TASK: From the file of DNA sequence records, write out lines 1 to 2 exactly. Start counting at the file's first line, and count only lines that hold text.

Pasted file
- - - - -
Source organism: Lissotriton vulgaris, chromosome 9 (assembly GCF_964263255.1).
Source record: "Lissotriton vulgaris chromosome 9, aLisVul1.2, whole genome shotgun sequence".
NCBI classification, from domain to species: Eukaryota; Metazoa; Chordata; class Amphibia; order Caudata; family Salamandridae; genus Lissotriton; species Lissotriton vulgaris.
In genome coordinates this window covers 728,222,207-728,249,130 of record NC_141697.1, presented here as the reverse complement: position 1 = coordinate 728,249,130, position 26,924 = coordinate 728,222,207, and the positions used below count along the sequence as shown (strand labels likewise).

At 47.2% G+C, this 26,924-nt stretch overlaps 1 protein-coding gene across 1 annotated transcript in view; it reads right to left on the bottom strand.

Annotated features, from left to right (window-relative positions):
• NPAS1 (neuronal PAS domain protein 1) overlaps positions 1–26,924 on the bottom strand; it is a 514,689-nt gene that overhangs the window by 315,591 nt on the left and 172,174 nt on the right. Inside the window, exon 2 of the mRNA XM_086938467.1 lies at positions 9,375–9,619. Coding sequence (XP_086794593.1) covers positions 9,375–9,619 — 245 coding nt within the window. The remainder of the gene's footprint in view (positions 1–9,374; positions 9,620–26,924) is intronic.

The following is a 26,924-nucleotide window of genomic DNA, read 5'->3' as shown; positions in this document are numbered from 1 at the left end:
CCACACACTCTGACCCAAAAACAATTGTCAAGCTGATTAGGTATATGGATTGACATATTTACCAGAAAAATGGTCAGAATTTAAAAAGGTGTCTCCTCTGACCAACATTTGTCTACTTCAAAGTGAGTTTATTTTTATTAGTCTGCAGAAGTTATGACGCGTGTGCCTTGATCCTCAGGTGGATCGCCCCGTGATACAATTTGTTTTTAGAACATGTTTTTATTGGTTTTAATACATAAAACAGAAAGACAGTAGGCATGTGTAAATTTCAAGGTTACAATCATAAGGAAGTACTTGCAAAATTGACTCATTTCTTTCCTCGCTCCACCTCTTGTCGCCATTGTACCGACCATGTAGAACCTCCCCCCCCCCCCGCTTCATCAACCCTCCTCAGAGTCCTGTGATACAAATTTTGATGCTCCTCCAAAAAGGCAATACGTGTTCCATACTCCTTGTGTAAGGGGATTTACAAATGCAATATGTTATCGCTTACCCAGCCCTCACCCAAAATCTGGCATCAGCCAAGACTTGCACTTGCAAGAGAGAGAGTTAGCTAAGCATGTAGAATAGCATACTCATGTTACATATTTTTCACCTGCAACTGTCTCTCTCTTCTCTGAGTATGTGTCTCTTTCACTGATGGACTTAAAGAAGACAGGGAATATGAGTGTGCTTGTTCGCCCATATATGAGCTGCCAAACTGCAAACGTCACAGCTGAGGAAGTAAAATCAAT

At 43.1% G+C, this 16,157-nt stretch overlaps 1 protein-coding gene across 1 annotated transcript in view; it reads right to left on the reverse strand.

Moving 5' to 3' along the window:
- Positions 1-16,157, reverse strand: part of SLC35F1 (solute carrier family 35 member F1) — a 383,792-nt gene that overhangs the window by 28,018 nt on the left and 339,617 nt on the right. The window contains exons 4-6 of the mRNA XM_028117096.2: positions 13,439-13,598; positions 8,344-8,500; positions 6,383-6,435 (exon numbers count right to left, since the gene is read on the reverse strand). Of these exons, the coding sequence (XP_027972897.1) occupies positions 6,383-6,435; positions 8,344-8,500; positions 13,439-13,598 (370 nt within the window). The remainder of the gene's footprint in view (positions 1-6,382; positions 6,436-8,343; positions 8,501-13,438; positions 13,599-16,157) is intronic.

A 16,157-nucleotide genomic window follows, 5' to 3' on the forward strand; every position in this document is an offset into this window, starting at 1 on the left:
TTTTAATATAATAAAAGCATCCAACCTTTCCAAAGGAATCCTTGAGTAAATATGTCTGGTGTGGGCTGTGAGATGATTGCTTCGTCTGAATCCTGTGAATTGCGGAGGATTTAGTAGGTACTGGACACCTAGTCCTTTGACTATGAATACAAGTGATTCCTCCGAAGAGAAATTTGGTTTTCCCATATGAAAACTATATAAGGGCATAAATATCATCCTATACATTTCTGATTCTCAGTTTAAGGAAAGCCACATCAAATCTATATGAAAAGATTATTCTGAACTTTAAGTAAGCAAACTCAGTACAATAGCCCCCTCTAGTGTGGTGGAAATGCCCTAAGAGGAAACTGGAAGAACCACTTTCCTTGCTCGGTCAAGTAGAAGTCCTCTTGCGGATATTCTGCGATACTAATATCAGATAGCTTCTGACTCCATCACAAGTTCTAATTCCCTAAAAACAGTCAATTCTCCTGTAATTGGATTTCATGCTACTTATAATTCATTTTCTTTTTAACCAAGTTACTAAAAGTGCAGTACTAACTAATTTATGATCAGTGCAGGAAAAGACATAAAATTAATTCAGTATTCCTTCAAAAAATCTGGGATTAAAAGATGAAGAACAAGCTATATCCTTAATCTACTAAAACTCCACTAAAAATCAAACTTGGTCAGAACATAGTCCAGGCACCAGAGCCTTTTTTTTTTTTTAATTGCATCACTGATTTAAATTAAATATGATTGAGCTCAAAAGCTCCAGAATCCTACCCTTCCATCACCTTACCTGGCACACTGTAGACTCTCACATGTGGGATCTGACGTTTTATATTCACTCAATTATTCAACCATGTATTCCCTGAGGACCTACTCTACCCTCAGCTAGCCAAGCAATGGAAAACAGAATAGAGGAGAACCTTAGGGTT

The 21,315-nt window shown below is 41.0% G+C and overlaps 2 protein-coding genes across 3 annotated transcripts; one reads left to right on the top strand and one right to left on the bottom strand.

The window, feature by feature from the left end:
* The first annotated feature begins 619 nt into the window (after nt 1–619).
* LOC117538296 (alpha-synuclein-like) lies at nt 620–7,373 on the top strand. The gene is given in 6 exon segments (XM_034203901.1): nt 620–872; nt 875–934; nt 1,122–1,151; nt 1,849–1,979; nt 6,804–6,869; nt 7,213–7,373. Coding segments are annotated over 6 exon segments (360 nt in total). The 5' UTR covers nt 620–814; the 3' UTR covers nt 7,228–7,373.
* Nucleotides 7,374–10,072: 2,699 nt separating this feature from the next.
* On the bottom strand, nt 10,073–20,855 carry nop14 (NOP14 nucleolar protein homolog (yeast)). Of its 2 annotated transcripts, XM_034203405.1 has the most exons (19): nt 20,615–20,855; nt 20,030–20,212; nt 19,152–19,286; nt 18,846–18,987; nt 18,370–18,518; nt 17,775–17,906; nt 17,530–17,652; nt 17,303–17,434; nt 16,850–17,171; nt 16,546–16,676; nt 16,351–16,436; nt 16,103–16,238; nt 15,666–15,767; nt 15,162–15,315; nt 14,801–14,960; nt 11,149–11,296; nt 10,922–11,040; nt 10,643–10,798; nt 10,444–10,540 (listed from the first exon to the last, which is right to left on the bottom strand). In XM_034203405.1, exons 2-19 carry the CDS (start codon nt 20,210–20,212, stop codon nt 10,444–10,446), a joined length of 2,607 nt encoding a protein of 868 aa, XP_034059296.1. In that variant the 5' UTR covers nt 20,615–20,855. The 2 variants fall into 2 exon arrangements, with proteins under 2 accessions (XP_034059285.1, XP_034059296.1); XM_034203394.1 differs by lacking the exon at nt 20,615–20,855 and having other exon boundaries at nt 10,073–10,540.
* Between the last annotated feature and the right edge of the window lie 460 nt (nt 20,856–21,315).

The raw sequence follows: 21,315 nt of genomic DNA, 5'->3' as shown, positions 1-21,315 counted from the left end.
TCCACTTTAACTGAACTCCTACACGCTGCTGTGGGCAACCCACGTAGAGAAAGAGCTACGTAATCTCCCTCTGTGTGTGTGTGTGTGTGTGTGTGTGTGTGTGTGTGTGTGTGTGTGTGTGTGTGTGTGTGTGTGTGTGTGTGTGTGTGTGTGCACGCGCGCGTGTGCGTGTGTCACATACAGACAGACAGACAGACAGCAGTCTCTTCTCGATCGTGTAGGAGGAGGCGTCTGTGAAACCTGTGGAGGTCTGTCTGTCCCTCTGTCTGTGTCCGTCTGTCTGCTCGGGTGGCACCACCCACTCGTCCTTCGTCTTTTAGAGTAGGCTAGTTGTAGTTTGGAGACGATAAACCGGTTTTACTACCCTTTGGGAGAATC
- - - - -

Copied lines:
Source organism: Lissotriton vulgaris, chromosome 9 (assembly GCF_964263255.1).
Source record: "Lissotriton vulgaris chromosome 9, aLisVul1.2, whole genome shotgun sequence".